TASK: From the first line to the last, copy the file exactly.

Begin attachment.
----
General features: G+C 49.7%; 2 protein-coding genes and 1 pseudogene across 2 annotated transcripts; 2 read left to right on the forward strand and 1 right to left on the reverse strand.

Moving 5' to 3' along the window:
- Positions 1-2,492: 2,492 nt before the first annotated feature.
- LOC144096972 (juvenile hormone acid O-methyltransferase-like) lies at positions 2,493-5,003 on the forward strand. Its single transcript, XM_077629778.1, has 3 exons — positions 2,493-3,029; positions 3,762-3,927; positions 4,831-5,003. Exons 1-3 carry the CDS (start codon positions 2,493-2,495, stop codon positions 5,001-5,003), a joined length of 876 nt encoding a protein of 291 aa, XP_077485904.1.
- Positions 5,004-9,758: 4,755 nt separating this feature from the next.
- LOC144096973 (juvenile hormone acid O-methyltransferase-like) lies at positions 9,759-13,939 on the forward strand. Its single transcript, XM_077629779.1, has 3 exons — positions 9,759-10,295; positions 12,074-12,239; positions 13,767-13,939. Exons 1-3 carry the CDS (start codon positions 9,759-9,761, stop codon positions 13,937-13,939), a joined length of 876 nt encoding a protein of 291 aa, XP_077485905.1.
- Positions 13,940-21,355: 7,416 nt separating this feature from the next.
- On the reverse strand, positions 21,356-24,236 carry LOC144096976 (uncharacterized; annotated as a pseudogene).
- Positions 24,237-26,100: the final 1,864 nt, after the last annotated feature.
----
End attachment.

General features: G+C 49.7%; 2 protein-coding genes and 1 pseudogene across 2 annotated transcripts; 2 read left to right on the forward strand and 1 right to left on the reverse strand.

Moving 5' to 3' along the window:
- Positions 1-2,492: 2,492 nt before the first annotated feature.
- LOC144096972 (juvenile hormone acid O-methyltransferase-like) lies at positions 2,493-5,003 on the forward strand. Its single transcript, XM_077629778.1, has 3 exons — positions 2,493-3,029; positions 3,762-3,927; positions 4,831-5,003. Exons 1-3 carry the CDS (start codon positions 2,493-2,495, stop codon positions 5,001-5,003), a joined length of 876 nt encoding a protein of 291 aa, XP_077485904.1.
- Positions 5,004-9,758: 4,755 nt separating this feature from the next.
- LOC144096973 (juvenile hormone acid O-methyltransferase-like) lies at positions 9,759-13,939 on the forward strand. Its single transcript, XM_077629779.1, has 3 exons — positions 9,759-10,295; positions 12,074-12,239; positions 13,767-13,939. Exons 1-3 carry the CDS (start codon positions 9,759-9,761, stop codon positions 13,937-13,939), a joined length of 876 nt encoding a protein of 291 aa, XP_077485905.1.
- Positions 13,940-21,355: 7,416 nt separating this feature from the next.
- On the reverse strand, positions 21,356-24,236 carry LOC144096976 (uncharacterized; annotated as a pseudogene).
- Positions 24,237-26,100: the final 1,864 nt, after the last annotated feature.